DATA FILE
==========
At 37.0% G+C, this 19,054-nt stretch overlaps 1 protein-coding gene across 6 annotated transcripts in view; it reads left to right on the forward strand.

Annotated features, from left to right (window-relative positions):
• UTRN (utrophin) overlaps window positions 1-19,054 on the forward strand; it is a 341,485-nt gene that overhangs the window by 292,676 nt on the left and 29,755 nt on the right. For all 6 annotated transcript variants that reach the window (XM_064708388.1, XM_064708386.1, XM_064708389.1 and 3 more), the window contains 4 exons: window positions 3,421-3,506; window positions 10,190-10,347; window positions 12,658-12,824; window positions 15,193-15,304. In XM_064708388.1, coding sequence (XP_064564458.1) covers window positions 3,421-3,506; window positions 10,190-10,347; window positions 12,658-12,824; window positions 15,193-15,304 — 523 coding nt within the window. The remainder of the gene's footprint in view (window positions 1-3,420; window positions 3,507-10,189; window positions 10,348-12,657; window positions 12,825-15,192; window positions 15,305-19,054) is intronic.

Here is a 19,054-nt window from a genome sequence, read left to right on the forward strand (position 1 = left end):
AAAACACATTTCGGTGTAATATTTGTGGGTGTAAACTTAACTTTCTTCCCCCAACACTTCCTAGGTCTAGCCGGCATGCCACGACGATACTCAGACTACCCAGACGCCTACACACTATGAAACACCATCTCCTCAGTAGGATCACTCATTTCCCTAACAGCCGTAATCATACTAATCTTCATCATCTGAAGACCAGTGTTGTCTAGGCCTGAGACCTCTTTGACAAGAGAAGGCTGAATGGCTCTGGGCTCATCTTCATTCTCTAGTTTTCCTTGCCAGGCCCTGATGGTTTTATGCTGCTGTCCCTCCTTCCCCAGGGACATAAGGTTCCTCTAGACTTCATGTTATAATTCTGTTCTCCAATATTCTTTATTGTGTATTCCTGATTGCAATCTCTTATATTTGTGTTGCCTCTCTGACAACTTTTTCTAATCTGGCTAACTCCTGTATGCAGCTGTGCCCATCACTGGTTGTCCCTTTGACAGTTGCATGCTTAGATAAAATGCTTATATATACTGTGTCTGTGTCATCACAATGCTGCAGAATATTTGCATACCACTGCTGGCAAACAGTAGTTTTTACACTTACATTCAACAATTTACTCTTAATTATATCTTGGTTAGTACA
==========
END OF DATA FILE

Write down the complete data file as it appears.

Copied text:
At 37.0% G+C, this 19,054-nt stretch overlaps 1 protein-coding gene across 6 annotated transcripts in view; it reads left to right on the forward strand.

Annotated features, from left to right (window-relative positions):
• UTRN (utrophin) overlaps window positions 1-19,054 on the forward strand; it is a 341,485-nt gene that overhangs the window by 292,676 nt on the left and 29,755 nt on the right. For all 6 annotated transcript variants that reach the window (XM_064708388.1, XM_064708386.1, XM_064708389.1 and 3 more), the window contains 4 exons: window positions 3,421-3,506; window positions 10,190-10,347; window positions 12,658-12,824; window positions 15,193-15,304. In XM_064708388.1, coding sequence (XP_064564458.1) covers window positions 3,421-3,506; window positions 10,190-10,347; window positions 12,658-12,824; window positions 15,193-15,304 — 523 coding nt within the window. The remainder of the gene's footprint in view (window positions 1-3,420; window positions 3,507-10,189; window positions 10,348-12,657; window positions 12,825-15,192; window positions 15,305-19,054) is intronic.

Here is a 19,054-nt window from a genome sequence, read left to right on the forward strand (position 1 = left end):
AAAACACATTTCGGTGTAATATTTGTGGGTGTAAACTTAACTTTCTTCCCCCAACACTTCCTAGGTCTAGCCGGCATGCCACGACGATACTCAGACTACCCAGACGCCTACACACTATGAAACACCATCTCCTCAGTAGGATCACTCATTTCCCTAACAGCCGTAATCATACTAATCTTCATCATCTGAAGACCAGTGTTGTCTAGGCCTGAGACCTCTTTGACAAGAGAAGGCTGAATGGCTCTGGGCTCATCTTCATTCTCTAGTTTTCCTTGCCAGGCCCTGATGGTTTTATGCTGCTGTCCCTCCTTCCCCAGGGACATAAGGTTCCTCTAGACTTCATGTTATAATTCTGTTCTCCAATATTCTTTATTGTGTATTCCTGATTGCAATCTCTTATATTTGTGTTGCCTCTCTGACAACTTTTTCTAATCTGGCTAACTCCTGTATGCAGCTGTGCCCATCACTGGTTGTCCCTTTGACAGTTGCATGCTTAGATAAAATGCTTATATATACTGTGTCTGTGTCATCACAATGCTGCAGAATATTTGCATACCACTGCTGGCAAACAGTAGTTTTTACACTTACATTCAACAATTTACTCTTAATTATATCTTGGTTAGTACA